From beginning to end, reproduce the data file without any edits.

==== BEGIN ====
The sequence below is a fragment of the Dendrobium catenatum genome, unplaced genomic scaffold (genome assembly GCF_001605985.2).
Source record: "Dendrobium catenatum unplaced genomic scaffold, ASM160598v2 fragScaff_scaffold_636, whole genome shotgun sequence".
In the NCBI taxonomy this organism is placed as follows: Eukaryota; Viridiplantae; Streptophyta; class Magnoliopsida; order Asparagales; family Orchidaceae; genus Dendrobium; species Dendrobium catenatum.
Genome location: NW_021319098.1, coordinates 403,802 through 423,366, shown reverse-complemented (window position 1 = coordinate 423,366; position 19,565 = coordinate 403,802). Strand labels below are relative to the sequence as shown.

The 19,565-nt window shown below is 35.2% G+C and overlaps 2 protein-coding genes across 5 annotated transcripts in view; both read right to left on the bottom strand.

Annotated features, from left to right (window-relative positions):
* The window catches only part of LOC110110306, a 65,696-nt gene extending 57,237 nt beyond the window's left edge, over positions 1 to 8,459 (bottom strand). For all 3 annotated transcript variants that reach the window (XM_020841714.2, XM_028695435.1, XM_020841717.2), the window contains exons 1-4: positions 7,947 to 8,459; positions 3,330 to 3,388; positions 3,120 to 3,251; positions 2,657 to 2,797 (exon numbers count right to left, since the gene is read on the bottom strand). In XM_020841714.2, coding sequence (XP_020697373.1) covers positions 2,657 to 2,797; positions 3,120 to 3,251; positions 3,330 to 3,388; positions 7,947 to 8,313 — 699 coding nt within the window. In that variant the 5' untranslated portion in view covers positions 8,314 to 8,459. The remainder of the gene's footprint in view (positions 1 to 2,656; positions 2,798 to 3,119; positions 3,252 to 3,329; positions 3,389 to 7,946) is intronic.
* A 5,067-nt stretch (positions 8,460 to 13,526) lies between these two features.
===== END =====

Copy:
The sequence below is a fragment of the Dendrobium catenatum genome, unplaced genomic scaffold (genome assembly GCF_001605985.2).
Source record: "Dendrobium catenatum unplaced genomic scaffold, ASM160598v2 fragScaff_scaffold_636, whole genome shotgun sequence".
In the NCBI taxonomy this organism is placed as follows: Eukaryota; Viridiplantae; Streptophyta; class Magnoliopsida; order Asparagales; family Orchidaceae; genus Dendrobium; species Dendrobium catenatum.
Genome location: NW_021319098.1, coordinates 403,802 through 423,366, shown reverse-complemented (window position 1 = coordinate 423,366; position 19,565 = coordinate 403,802). Strand labels below are relative to the sequence as shown.

The 19,565-nt window shown below is 35.2% G+C and overlaps 2 protein-coding genes across 5 annotated transcripts in view; both read right to left on the bottom strand.

Annotated features, from left to right (window-relative positions):
* The window catches only part of LOC110110306, a 65,696-nt gene extending 57,237 nt beyond the window's left edge, over positions 1 to 8,459 (bottom strand). For all 3 annotated transcript variants that reach the window (XM_020841714.2, XM_028695435.1, XM_020841717.2), the window contains exons 1-4: positions 7,947 to 8,459; positions 3,330 to 3,388; positions 3,120 to 3,251; positions 2,657 to 2,797 (exon numbers count right to left, since the gene is read on the bottom strand). In XM_020841714.2, coding sequence (XP_020697373.1) covers positions 2,657 to 2,797; positions 3,120 to 3,251; positions 3,330 to 3,388; positions 7,947 to 8,313 — 699 coding nt within the window. In that variant the 5' untranslated portion in view covers positions 8,314 to 8,459. The remainder of the gene's footprint in view (positions 1 to 2,656; positions 2,798 to 3,119; positions 3,252 to 3,329; positions 3,389 to 7,946) is intronic.
* A 5,067-nt stretch (positions 8,460 to 13,526) lies between these two features.